Women in Film and Television Vancouver (WIFTV) is delighted to announce the lineup for the 11th Annual Vancouver International Women in Film Festival, #VIWIFF2016, March 8th – 13th at VIFF’s Vancity Theatre.
Two local features, Siobhan Devine’s The Birdwatcher and Melanie Jones’ FSM, will have their hometown premieres.
Camille Sullivan as Saffron in The Birdwatcher
The Birdwatcher stars Camille Sullivan as a single mother diagnosed with cancer, who embarks on a journey to re-connect with her estranged birth mother, played by Gabrielle Rose. Continue reading →
Some say that rom-coms and dramas focused on love stories are the main reason we go to the movies in the first place. If you’re looking for movies to watch on Date Night with your significant other, here are the best picks for a little romance.
As a side note, our judges and Festival Committee are especially pleased that this year’s line-up features several films which aren’t your “classic” boy-meets-girl stories–four of the seven films below have LGBTQ2S presences.
A dark comedy about a man fumbling his several suicide attempts? How can a festival show such a film about such a serious topic? For our Festival Committee, the question was more like how could they not show this witty, funny short from Cyprus by Daina Papadaki. As it turns out, things were just as amusing behind the camera–here are a few fun facts about this must-see short:
Director Papadaki found selecting the most appropriate coffin for a funeral scene to be one of the most morbid things she has done in her filmmaking career! The solemnity was all for naught when there was a mix-up in the order: when the coffin arrived, not only were parts of it missing, but it was an open casket coffin with glass! The film’s art director, Lisa Tsouloupa had to scramble to transform the goofy purchase into the casket you see in the film.
This year’s festival had over 500 submissions this year from around the world, yet the festival is only showing a total of 33 films. How did we come to choose these films? What made them stand out? Here’s a behind the scenes look at what a film goes through to get into the festival.
For a film to be qualified for the festival, women must hold at least three key creative positions including: director, producer, cinematographer, lead actor, composer, editor, etc. It was fine of course for one woman to hold all three roles, but if the film even had two women involved in key creative positions, no matter how good it sounded, it did not qualify.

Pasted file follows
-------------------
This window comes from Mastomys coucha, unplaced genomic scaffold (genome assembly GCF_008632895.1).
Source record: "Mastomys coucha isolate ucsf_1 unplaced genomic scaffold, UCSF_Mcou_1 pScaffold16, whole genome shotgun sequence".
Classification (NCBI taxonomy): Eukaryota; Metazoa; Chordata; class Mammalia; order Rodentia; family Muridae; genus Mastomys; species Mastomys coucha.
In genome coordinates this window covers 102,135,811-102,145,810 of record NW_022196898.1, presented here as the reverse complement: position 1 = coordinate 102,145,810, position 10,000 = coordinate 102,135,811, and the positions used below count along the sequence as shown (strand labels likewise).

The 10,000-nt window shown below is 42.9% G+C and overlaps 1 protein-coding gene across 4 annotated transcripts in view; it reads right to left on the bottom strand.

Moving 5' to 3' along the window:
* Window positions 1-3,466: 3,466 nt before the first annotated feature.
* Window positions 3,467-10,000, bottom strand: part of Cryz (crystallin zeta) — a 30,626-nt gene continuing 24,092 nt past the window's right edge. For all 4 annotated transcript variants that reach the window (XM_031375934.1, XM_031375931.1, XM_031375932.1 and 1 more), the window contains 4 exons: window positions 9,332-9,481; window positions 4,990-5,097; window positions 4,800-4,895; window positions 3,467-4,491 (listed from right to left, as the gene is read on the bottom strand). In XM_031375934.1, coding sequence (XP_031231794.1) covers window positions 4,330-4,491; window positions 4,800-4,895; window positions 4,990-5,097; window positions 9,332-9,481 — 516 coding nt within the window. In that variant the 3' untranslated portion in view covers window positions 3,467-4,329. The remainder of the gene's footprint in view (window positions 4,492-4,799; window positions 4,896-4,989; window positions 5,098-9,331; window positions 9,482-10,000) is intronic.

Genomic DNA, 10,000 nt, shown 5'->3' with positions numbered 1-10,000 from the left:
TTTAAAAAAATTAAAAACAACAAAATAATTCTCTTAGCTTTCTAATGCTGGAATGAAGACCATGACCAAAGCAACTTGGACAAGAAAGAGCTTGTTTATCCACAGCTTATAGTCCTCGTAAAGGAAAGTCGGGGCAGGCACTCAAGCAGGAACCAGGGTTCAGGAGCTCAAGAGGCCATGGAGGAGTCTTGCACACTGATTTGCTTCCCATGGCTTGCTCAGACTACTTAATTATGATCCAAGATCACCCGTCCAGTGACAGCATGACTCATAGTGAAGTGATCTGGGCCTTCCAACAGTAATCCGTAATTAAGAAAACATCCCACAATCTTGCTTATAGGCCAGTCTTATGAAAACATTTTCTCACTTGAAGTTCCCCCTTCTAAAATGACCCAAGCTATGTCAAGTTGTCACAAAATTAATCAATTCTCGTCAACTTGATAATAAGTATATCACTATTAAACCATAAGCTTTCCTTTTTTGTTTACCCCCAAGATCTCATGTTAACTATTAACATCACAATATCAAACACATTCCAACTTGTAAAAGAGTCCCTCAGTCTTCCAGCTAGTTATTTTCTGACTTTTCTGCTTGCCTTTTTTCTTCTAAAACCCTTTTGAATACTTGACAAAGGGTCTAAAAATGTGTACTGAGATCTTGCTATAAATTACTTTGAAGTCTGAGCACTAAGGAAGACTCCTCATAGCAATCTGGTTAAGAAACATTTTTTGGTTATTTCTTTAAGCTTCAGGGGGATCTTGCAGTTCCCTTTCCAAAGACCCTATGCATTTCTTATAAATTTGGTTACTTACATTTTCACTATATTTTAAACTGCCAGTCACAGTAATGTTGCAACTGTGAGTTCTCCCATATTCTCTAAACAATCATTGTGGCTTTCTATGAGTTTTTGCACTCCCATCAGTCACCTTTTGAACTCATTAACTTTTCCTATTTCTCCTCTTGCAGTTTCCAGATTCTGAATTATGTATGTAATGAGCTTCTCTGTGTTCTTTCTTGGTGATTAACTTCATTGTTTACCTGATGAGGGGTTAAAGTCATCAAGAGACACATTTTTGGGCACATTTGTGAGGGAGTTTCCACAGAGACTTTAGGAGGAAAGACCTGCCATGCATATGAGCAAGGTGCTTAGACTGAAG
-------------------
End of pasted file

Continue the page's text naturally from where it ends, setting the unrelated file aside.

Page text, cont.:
Film is such a powerful medium with which to communicate a message or raise awareness about an issue or problem. Subtle details and nuances can prove to be highly provocative statements, and allegorical films can be powerful critiques against a given regime or system. Attending a film festival such as the Vancouver International Women in Film Festival is activism in itself–it is only one of three festivals in Canada dedicated to films made by women. As has been discussed on this blog before, the gender disparities in the Canadian film in television are still a huge issue, with Canadian women fare behind their male counterparts in both annual earnings and opportunities, period. Supporting festivals such as ours is therefore especially important if you care about missing voices, overlooked stories, and challenging the status quo. If you’re an activist or a free thinker, these films should be at the top of your watchlist.
El Regreso (The Return)by Patricia Ortega is a narrative fiction that explores the tragic and true events of April 16, 2004 in the Wayuu community of Bahía Portete, at the Colombian Guajira, a territory split between Colombia and Venezuela. Given that it focuses on this painfully recent history, it is no doubt one of the most powerful films of the festival. Ortega will be present following the film for a panel discussion. The story is told from the perspective of Shuliwala (Daniela González), a 10-year-old girl who is forced to flee her home for an unknown city. The film is a bold contribution to the fight against racism while portraying little-known images of the Wayuu indigenous community. By focusing on a specific ethnic group, Ortega proposes a universal approach that vindicates the struggle for the rights of indigenous people.
Families–close knit, estranged, chosen, or amusingly dysfunctional–are an endless source of inspiration for filmmakers. This year’s festival program has several films focused on a variety of family structures. Here are your best bets for some family drama.
Living in a cramped apartment in a new city, a young violinist is trying to take care of her listless mother and burnout brother. Tonight is a school recital-will she have her moment to shine, or will her family remain preoccupied?
Choosing which film to go to see at a film festival is tough–there’s only one screening, and tickets for films are sold in a block of time so you want to know the screening you pick is the best one. To help you decide which film to see, here are some comparisons to some beloved films and shows already out there so you can see which must-see film could be added to your list of favorites.
If you like Orange is the New Black you’ll love Pretty Bitch
Pretty Bitch by Rebecca Coley is the first film that will be shown during our festival. It is a hard film, but so worth the watch: the main character is a young woman in prison whose sense of divine justice makes Pennsatucky’s religious fervor pale in comparison…